I enjoy being pampered. Whenever I emerged from my cozy cabin to greet the day, I was greeted with enthusiasm by the same crew members who welcomed me aboard. And once I had eaten in the ship’s dining room, also elegantly dressed for our cruising delight, the wait staff remembered my name and choice of beverage from the get go, even discreetly passing me more freshly baked baguettes once they discovered my weakness for this indulgence and keeping my wine glass full (all included I might add!). The boat, built to American standards to accommodate up to 118 guests with room to spare, was never crowded. There was always room to sit and talk in the lounge, in the bistro, on the sun deck. No lines at the bar, in the dining room or getting off the boat. I loved that!
Learning about daily life, past and present, was a shore thing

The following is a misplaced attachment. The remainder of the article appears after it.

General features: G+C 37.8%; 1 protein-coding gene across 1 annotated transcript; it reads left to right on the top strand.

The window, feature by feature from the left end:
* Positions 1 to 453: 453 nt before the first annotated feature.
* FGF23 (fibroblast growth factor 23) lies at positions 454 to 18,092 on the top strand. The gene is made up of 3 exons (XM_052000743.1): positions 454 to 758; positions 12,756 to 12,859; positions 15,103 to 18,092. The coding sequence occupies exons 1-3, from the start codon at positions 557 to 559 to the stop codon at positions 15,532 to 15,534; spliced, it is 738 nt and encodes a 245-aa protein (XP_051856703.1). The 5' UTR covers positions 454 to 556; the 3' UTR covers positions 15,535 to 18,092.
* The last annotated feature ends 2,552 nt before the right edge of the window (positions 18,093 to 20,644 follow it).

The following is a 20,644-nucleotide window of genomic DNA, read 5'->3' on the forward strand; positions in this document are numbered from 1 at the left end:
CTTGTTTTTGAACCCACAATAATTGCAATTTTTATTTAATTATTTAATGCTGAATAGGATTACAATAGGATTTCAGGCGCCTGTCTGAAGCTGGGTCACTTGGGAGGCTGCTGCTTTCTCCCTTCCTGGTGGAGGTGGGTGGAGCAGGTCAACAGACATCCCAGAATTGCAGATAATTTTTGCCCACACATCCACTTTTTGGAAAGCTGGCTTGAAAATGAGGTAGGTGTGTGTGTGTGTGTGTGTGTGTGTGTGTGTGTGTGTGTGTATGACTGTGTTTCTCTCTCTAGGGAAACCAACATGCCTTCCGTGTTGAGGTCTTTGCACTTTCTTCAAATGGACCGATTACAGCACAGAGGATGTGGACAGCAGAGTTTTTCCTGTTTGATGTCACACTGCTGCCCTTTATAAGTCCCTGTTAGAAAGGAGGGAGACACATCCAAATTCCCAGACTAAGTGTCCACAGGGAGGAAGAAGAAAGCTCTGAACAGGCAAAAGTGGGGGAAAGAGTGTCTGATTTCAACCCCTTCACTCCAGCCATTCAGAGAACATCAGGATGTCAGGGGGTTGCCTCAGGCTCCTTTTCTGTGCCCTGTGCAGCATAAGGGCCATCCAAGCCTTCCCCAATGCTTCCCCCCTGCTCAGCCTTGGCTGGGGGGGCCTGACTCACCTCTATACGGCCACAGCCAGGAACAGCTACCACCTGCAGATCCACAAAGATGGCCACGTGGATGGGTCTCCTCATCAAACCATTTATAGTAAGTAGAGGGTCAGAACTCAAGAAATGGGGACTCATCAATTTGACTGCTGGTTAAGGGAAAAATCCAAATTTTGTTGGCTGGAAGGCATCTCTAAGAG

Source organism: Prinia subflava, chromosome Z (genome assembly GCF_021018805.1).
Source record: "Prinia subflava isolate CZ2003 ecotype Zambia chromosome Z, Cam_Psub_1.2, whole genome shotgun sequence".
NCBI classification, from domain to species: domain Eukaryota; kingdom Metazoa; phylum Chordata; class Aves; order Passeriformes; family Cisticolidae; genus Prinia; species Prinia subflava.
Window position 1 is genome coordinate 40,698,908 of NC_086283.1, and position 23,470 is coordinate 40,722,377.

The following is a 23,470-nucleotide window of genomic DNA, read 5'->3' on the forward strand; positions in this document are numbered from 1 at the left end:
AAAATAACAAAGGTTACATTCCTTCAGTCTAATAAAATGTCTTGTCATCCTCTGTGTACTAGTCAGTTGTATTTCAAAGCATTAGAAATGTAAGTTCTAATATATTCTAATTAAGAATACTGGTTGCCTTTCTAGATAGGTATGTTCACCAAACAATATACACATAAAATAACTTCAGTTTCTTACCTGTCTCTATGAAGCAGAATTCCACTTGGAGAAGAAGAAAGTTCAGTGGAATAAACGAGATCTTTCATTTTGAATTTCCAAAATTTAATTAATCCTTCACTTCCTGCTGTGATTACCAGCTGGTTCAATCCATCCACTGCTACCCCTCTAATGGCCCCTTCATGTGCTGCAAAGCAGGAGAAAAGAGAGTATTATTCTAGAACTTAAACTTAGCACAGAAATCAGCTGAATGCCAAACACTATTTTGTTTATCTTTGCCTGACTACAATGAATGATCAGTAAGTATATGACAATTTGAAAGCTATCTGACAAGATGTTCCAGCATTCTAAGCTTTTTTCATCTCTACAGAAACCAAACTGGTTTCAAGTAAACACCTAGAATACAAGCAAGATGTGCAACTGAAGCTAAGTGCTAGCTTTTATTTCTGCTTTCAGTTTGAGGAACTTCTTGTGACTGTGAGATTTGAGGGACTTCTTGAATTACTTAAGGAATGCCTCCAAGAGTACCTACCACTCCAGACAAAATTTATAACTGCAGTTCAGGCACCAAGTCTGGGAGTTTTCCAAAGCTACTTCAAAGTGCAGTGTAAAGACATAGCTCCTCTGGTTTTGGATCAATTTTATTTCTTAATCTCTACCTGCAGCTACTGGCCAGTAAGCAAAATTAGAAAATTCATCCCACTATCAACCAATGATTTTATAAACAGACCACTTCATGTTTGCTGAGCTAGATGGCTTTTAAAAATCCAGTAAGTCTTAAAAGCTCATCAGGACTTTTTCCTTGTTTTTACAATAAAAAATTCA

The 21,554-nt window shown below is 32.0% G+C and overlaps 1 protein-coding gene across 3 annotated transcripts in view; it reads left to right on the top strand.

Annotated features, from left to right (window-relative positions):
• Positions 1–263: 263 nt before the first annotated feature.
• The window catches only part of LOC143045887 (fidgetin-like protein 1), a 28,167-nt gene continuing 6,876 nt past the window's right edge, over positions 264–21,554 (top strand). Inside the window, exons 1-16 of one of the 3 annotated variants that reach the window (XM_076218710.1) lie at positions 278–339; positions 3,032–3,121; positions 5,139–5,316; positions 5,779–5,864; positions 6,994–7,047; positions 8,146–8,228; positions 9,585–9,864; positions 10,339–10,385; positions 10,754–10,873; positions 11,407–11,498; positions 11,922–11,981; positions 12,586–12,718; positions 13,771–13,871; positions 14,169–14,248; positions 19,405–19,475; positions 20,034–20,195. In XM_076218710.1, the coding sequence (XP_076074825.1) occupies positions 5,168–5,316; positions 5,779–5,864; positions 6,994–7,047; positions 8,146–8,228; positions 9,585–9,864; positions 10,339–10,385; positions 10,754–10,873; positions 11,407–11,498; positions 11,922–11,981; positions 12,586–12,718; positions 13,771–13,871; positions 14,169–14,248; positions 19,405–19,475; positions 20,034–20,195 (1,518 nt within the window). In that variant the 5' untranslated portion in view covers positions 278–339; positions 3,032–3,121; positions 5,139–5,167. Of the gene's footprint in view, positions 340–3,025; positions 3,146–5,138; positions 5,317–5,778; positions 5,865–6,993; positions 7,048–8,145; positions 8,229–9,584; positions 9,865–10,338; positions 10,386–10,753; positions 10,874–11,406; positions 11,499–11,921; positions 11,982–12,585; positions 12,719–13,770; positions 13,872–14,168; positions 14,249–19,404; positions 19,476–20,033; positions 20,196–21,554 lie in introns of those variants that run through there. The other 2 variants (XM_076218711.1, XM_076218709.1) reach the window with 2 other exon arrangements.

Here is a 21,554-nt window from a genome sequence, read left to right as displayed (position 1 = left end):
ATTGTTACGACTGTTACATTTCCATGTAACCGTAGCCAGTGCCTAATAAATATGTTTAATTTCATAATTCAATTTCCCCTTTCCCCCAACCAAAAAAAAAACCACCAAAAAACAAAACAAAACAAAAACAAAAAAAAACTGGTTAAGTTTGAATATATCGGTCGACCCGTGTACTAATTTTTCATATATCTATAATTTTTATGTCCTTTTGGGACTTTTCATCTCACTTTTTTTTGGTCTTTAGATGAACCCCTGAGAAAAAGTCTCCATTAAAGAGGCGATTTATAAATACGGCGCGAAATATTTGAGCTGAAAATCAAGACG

Unlike ocean cruises where you are often required to sign up and pay extra for shore excursions, river cruises include sightseeing in the price. Lined by land and controlled by water leveling locks, the rivers offer a chance to walk back in time at virtually every stop. It was nice to stroll right off the boat through different places in history with a guide who knowledgeably pointed out the sites.Tauck takes that one step further by combining guided shore tours in riverside towns with exclusive opportunities to mingle with the locals… during a game ofpétanque, glass of pastis in hand, in Viviers… at a pâtisserie in Chalon-Sur-Sâone to sample the finer points of candy making and baguette baking… inside a private 900-year old family wine estate with the noble home-owning host himself treating us to tales and a taste of his wines and cheese gougeres on a tour of his personal residence… at a tasting in a papal vineyard outside of Avignon, where we sipped and savored wines the vintner described as “godlike and dressed in velvet trousers”… and during a Provençal feast on a private ranch in la Camargue that started with a line up of the owners astride their prized white horses, a guitar serenade and a farm fresh banquet and ended with a heart-pounding game of dodge and dare between fearless young cowboys and the feisty black bulls they raise here.